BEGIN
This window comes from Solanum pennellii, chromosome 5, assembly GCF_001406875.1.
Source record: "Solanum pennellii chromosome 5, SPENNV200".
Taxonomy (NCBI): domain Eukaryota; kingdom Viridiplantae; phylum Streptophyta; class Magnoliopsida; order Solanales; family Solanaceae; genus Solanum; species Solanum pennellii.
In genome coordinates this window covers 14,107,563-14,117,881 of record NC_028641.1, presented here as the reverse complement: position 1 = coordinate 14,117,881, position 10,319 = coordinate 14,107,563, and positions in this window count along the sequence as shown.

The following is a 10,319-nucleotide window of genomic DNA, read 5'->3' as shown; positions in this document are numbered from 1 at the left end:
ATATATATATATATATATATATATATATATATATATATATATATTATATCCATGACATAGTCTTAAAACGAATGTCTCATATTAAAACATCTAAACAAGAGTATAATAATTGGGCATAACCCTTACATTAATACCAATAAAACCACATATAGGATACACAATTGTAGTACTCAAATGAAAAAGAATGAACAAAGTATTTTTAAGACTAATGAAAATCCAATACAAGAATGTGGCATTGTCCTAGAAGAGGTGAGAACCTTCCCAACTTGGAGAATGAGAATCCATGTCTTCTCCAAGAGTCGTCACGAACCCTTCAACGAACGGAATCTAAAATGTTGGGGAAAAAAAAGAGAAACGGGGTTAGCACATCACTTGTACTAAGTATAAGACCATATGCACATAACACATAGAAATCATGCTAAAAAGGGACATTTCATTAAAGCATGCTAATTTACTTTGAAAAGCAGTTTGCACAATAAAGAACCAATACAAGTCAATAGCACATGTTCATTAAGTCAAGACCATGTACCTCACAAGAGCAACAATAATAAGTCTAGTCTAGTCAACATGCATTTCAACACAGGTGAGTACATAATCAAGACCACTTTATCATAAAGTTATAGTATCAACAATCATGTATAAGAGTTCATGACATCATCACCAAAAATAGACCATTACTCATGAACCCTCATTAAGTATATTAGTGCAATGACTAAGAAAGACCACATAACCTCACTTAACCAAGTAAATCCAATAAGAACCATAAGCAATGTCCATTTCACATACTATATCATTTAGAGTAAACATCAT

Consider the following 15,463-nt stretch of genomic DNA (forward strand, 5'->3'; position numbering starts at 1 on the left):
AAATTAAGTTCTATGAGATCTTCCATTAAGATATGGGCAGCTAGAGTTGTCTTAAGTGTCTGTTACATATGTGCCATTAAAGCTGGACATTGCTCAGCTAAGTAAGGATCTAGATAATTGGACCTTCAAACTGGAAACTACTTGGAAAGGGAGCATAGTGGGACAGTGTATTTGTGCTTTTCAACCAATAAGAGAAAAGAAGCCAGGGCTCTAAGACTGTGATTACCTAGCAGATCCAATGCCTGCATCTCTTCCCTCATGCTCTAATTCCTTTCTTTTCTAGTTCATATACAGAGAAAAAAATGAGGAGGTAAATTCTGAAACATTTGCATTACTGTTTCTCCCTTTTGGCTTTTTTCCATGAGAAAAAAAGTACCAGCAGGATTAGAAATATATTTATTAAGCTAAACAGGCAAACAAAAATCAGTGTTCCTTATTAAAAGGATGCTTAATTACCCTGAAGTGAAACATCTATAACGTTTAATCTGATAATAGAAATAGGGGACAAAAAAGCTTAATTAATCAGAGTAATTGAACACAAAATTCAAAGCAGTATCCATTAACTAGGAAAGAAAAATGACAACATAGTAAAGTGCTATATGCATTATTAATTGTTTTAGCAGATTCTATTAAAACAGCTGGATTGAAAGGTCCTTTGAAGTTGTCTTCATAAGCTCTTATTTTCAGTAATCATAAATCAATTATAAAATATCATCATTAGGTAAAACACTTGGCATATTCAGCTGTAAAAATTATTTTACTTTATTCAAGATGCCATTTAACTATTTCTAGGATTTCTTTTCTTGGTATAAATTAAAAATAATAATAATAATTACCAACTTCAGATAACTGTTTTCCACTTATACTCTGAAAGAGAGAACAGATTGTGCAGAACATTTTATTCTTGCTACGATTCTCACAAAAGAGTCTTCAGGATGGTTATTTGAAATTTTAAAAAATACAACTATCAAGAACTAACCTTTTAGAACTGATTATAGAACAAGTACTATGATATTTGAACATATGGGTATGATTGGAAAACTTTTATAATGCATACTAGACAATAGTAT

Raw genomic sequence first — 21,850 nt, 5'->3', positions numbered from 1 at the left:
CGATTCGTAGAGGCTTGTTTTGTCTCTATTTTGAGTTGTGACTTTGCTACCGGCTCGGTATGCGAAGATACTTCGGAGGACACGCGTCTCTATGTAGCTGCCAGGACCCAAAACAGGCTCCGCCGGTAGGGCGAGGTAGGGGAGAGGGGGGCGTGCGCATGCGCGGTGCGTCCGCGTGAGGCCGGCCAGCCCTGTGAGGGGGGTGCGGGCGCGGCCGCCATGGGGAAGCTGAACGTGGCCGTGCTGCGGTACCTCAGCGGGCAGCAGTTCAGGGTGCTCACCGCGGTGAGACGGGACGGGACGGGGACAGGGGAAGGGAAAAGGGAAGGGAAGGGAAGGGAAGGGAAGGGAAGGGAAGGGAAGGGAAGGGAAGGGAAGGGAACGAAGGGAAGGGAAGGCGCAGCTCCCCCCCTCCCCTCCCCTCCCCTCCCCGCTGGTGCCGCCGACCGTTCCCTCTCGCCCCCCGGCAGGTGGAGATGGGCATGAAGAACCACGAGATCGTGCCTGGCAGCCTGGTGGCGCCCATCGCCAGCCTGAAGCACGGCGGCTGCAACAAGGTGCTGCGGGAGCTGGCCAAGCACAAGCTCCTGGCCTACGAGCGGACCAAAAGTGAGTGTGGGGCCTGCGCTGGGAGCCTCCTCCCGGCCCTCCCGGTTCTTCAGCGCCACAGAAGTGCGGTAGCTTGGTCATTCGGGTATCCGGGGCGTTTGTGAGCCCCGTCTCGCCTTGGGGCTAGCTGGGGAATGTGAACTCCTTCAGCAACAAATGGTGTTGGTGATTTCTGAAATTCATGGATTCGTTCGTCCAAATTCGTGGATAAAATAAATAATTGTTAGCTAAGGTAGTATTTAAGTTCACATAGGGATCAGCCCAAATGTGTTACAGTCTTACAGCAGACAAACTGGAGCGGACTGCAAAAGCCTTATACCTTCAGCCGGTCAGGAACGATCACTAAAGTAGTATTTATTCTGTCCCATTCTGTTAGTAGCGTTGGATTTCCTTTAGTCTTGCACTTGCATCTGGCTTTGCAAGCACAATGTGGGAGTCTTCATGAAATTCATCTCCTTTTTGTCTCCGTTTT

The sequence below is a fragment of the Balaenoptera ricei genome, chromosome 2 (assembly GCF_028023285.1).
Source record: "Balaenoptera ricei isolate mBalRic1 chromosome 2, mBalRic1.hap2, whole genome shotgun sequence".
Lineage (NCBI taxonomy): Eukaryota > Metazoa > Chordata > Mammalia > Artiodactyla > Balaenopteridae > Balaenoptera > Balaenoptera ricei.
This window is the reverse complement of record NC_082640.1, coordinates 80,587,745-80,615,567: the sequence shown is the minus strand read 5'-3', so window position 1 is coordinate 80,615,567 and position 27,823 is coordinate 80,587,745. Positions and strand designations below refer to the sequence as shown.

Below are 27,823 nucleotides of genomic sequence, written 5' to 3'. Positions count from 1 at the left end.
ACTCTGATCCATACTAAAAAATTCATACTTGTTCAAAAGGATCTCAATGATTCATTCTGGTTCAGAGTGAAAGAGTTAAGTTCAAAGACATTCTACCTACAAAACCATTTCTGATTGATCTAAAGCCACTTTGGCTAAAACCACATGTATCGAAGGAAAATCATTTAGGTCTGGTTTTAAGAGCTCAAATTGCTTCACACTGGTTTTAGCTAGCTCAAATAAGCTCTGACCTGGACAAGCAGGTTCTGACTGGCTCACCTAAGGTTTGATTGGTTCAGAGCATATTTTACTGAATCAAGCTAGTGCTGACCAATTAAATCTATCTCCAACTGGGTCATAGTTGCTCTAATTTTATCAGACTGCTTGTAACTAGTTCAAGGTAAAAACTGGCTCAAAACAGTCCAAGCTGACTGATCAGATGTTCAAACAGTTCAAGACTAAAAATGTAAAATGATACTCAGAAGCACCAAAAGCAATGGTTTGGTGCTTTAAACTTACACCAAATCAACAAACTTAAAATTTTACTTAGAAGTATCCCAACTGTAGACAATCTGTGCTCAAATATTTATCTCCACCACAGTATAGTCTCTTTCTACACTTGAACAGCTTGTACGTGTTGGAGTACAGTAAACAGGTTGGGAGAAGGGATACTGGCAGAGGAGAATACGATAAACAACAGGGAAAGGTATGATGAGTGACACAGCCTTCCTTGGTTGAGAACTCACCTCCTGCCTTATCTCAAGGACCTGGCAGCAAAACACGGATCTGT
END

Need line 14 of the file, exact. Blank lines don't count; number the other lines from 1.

This window is the reverse complement of record NC_082640.1, coordinates 80,587,745-80,615,567: the sequence shown is the minus strand read 5'-3', so window position 1 is coordinate 80,615,567 and position 27,823 is coordinate 80,587,745. Positions and strand designations below refer to the sequence as shown.